If Ayush doctors join mainstream practice, who will benefit?

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The Rajya Sabha passed the National Medical Commission (NMC) Bill on Thursday, with two new amendments. The Bill will be sent back to the Lok Sabha again before the president gives his assent by signing the Bill into a law.

Under the National Medical Commission, there will be 25% public health experts, including all Ayush practitioners who can do limited practice of modern medicine.

This will be done under Section 32 of the Bill, which provides limited license to unqualified non-medical persons. They have been termed “Community Health Providers”.

“…The Community Health Provider may prescribe specified medicine independently, only in primary and preventive healthcare, but in cases other than primary and preventive healthcare, he may prescribe medicine only under the supervision of medical practitioners registered under sub-section (I) of section 32…” This provision allows them to independently practice modern medicine. Once given free hand, it may well prove to be a formidable task for the government to check them.

This will benefit the pharmaceutical industry; the pharma market in India, which was Rs. 123973 crores in 2018, is expected to increase by 50-100%.

Modern medicine or Allopathy is western medicine as the drugs used have been developed in the West. The West wants Ayurveda and Homeopathy to finish in India.

Allowing practitioners of AYUSH systems of medicine to practice modern medicine gives a wrong perception of their skills. The message goes out that Ayush systems of medicine are not competent enough to treat common illnesses, which is incorrect and I think, an insult to practitioners of Ayush.

I am very well aware that both Ayurveda and Homeopathy can handle most common ailments. For example, the use of Arnica for pain in Homeopathy is well-accepted by many modern medicine doctors. Ayurveda detoxification comprising of nasya (nasal wash), vamana (stomach wash), Virechasn (small intestinal wash) and basti (large intestine wash) has also been very well-accepted in modern medicine. Some Ayurvedic massages and maneuvers may be better than physiotherapy.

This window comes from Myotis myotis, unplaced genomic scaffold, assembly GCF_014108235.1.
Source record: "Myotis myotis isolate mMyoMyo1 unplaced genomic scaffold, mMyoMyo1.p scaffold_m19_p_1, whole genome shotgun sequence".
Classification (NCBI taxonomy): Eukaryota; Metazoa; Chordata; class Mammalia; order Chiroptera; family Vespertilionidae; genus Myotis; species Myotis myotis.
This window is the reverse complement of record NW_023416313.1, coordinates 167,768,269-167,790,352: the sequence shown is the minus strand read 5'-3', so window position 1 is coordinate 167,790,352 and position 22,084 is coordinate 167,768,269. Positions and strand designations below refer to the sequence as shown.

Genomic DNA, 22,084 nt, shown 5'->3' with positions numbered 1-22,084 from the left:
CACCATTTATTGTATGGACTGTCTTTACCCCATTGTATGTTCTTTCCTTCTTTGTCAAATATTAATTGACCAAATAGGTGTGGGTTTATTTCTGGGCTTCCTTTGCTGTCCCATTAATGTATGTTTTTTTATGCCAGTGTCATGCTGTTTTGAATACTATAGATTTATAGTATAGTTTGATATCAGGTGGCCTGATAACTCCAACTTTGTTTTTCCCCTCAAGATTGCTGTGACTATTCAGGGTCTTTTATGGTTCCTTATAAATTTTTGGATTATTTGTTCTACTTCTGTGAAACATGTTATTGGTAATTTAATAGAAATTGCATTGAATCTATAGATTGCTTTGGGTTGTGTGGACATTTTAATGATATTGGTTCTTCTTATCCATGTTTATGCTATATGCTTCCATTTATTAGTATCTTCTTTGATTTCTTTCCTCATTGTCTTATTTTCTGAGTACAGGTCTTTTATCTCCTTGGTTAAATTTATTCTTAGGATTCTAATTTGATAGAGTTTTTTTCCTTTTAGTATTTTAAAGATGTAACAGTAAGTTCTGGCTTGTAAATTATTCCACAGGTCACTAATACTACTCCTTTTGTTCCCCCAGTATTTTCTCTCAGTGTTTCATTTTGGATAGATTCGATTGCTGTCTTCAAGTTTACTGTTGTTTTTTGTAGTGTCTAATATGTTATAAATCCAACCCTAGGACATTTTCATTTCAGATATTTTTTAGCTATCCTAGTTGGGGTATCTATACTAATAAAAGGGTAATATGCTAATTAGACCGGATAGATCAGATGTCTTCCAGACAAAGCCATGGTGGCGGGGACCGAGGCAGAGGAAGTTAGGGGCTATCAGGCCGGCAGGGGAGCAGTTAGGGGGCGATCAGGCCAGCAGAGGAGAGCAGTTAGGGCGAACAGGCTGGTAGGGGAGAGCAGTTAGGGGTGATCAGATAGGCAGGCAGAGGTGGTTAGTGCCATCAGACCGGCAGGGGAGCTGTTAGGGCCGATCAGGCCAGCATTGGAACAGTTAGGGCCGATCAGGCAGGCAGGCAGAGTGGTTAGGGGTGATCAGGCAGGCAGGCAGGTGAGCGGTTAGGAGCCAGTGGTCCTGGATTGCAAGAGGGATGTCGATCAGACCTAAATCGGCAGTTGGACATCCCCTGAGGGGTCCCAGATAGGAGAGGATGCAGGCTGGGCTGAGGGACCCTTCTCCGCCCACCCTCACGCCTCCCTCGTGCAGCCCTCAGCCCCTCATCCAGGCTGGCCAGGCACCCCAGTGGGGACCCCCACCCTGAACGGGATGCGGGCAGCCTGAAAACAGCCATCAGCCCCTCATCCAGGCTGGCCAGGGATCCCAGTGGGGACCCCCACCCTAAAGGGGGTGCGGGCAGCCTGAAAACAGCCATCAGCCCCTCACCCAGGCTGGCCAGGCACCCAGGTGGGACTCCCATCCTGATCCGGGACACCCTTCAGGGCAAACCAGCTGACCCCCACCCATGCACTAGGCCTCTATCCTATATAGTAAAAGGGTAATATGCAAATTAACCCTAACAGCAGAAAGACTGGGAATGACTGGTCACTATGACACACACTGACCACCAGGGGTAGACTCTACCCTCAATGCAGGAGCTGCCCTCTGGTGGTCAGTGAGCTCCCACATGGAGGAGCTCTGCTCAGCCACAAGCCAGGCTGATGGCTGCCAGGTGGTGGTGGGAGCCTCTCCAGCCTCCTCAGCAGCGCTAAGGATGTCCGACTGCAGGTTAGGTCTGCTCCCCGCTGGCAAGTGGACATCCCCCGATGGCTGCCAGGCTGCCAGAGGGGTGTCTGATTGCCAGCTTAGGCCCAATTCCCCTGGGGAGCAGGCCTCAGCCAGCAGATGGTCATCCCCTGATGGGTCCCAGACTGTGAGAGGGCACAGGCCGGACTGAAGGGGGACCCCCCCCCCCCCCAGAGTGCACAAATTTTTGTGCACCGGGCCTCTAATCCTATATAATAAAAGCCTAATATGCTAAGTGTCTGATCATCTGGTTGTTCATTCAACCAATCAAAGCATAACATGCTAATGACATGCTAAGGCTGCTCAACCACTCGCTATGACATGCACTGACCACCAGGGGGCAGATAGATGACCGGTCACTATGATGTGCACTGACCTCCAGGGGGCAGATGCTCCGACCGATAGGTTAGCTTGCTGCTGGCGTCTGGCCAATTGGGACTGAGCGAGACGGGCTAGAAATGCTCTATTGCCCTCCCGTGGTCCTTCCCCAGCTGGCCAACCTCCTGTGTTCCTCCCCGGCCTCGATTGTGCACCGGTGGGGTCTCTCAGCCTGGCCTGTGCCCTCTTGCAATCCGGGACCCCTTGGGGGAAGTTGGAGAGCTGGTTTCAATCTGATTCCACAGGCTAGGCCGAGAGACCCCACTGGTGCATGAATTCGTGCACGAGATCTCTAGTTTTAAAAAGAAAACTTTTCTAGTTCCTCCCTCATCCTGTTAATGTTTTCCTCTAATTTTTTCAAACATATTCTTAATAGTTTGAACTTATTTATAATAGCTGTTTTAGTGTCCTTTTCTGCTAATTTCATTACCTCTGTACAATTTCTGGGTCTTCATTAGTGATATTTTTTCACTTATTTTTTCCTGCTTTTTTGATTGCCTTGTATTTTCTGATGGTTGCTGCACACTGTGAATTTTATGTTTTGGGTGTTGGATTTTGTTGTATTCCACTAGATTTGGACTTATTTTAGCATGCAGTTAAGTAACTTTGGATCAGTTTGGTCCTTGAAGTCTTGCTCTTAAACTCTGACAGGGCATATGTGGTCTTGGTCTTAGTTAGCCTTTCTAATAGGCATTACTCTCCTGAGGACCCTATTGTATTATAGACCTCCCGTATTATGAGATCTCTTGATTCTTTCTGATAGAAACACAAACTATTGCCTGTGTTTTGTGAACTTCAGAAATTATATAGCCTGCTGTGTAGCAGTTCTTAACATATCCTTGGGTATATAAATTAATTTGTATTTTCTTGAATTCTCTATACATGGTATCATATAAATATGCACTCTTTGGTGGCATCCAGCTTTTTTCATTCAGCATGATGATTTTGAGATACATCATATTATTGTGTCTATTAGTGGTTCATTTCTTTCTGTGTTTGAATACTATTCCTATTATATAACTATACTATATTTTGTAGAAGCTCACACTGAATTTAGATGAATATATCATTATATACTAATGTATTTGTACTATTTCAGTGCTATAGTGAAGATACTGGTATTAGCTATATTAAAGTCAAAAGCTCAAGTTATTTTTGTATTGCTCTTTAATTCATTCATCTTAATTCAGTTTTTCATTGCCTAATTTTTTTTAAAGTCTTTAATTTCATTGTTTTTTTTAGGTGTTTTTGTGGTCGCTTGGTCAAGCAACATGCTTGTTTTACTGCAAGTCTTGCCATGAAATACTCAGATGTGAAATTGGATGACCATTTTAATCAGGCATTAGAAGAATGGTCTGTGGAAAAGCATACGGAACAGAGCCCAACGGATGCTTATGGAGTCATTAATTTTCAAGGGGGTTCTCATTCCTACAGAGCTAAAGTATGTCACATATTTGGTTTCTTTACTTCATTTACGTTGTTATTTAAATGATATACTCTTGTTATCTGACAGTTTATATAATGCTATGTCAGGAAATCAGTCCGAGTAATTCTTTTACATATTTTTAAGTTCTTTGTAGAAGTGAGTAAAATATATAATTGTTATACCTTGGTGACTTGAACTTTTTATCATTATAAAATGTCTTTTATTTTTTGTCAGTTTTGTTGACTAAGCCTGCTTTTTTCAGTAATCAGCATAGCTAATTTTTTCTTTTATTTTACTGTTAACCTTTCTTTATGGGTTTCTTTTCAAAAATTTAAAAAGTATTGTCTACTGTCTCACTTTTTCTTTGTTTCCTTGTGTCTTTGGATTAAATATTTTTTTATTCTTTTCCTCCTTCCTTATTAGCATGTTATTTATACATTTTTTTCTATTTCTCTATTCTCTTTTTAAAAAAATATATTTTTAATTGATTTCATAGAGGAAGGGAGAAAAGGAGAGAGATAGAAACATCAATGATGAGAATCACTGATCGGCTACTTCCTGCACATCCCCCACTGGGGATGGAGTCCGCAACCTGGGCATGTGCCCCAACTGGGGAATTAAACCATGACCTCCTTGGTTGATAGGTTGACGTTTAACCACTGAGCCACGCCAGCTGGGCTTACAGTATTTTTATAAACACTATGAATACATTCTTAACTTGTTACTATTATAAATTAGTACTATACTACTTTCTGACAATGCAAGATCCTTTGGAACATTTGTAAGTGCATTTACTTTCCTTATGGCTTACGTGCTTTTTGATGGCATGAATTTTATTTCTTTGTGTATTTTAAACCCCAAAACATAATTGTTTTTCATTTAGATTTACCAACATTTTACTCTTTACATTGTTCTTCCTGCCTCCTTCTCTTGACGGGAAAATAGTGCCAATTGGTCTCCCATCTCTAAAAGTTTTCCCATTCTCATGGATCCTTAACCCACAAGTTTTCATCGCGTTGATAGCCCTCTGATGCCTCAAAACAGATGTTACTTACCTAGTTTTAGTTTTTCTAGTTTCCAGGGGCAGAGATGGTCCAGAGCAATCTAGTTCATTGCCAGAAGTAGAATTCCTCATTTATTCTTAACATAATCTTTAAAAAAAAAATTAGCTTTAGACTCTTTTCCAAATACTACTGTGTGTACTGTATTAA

I personally feel that promoting modern medicine for Ayush doctors will only lead to disintegration of our ancient systems of medicine. Their science will die out if not nurtured.

The government should instead work to revive Ayush systems of medicine in the country before they completely vanish. Ayush should be respected and they should excel in their pathy.

Dr KK Aggarwal

Padma Shri Awardee

President Elect Confederation of Medical Associations in Asia and Oceania   (CMAAO)

Group Editor-in-Chief IJCP Publications

President Heart Care Foundation of India

Past National President IMA

Vedic description of insomnia: Insomnia maybe a symptom of suicidal ideation (Part 2)

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There can be several reasons for insomnia.

The best description of the causes and treatment of insomnia comes from Vidura Niti, a dialogue (samvad) between Vidura and Dhritarashtra.

In the text, King Dhritarashtra said: “O Vidura, Sanjaya has come back. He has gone away after rebuking me. Tomorrow he will deliver, in the midst of the court, Ajatashatru’s message. I have not been able today to ascertain what the message is of the Kuru hero. Therefore, my body is burning, and that has produced sleeplessness. Tell us what may be good for a person that is sleepless and burning.”

He says, “My body is burning, and that has produced sleeplessness”; this is a typical description of anxiety and related sleeplessness and holds true even today.